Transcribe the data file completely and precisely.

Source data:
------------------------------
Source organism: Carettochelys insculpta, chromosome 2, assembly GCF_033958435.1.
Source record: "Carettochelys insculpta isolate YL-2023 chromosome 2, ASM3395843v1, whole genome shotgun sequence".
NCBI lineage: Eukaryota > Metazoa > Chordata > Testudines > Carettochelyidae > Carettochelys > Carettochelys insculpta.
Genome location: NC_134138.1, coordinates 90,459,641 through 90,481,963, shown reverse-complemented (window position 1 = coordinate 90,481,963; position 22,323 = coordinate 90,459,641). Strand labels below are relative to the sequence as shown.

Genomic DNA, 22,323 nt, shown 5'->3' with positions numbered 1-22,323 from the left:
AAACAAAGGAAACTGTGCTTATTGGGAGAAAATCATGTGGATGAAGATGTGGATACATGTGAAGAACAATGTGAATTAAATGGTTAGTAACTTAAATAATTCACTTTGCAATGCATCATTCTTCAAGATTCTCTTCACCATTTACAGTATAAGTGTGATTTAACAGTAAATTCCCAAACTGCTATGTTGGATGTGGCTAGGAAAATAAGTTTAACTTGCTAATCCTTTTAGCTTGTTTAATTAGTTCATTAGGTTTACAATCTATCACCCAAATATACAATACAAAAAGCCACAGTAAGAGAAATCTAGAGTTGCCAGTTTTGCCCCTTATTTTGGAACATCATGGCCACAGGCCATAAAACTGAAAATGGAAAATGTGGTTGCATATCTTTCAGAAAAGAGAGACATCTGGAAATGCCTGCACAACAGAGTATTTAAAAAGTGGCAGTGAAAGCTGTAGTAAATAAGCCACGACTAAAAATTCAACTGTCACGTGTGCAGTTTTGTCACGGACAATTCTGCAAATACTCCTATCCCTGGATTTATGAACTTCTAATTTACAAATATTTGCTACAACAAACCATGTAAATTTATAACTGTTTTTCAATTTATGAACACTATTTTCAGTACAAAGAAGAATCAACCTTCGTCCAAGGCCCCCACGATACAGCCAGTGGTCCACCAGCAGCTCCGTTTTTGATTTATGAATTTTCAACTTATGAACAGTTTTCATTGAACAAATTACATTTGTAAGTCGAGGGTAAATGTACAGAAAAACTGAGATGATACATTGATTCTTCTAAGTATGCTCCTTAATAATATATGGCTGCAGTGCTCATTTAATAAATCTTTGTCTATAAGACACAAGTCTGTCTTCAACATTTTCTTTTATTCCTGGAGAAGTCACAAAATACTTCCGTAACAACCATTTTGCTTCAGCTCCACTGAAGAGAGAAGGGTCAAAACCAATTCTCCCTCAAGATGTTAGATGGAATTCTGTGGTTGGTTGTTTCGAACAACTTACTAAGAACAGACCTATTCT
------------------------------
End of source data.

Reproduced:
Source organism: Carettochelys insculpta, chromosome 2, assembly GCF_033958435.1.
Source record: "Carettochelys insculpta isolate YL-2023 chromosome 2, ASM3395843v1, whole genome shotgun sequence".
NCBI lineage: Eukaryota > Metazoa > Chordata > Testudines > Carettochelyidae > Carettochelys > Carettochelys insculpta.
Genome location: NC_134138.1, coordinates 90,459,641 through 90,481,963, shown reverse-complemented (window position 1 = coordinate 90,481,963; position 22,323 = coordinate 90,459,641). Strand labels below are relative to the sequence as shown.

Genomic DNA, 22,323 nt, shown 5'->3' with positions numbered 1-22,323 from the left:
AAACAAAGGAAACTGTGCTTATTGGGAGAAAATCATGTGGATGAAGATGTGGATACATGTGAAGAACAATGTGAATTAAATGGTTAGTAACTTAAATAATTCACTTTGCAATGCATCATTCTTCAAGATTCTCTTCACCATTTACAGTATAAGTGTGATTTAACAGTAAATTCCCAAACTGCTATGTTGGATGTGGCTAGGAAAATAAGTTTAACTTGCTAATCCTTTTAGCTTGTTTAATTAGTTCATTAGGTTTACAATCTATCACCCAAATATACAATACAAAAAGCCACAGTAAGAGAAATCTAGAGTTGCCAGTTTTGCCCCTTATTTTGGAACATCATGGCCACAGGCCATAAAACTGAAAATGGAAAATGTGGTTGCATATCTTTCAGAAAAGAGAGACATCTGGAAATGCCTGCACAACAGAGTATTTAAAAAGTGGCAGTGAAAGCTGTAGTAAATAAGCCACGACTAAAAATTCAACTGTCACGTGTGCAGTTTTGTCACGGACAATTCTGCAAATACTCCTATCCCTGGATTTATGAACTTCTAATTTACAAATATTTGCTACAACAAACCATGTAAATTTATAACTGTTTTTCAATTTATGAACACTATTTTCAGTACAAAGAAGAATCAACCTTCGTCCAAGGCCCCCACGATACAGCCAGTGGTCCACCAGCAGCTCCGTTTTTGATTTATGAATTTTCAACTTATGAACAGTTTTCATTGAACAAATTACATTTGTAAGTCGAGGGTAAATGTACAGAAAAACTGAGATGATACATTGATTCTTCTAAGTATGCTCCTTAATAATATATGGCTGCAGTGCTCATTTAATAAATCTTTGTCTATAAGACACAAGTCTGTCTTCAACATTTTCTTTTATTCCTGGAGAAGTCACAAAATACTTCCGTAACAACCATTTTGCTTCAGCTCCACTGAAGAGAGAAGGGTCAAAACCAATTCTCCCTCAAGATGTTAGATGGAATTCTGTGGTTGGTTGTTTCGAACAACTTACTAAGAACAGACCTATTCT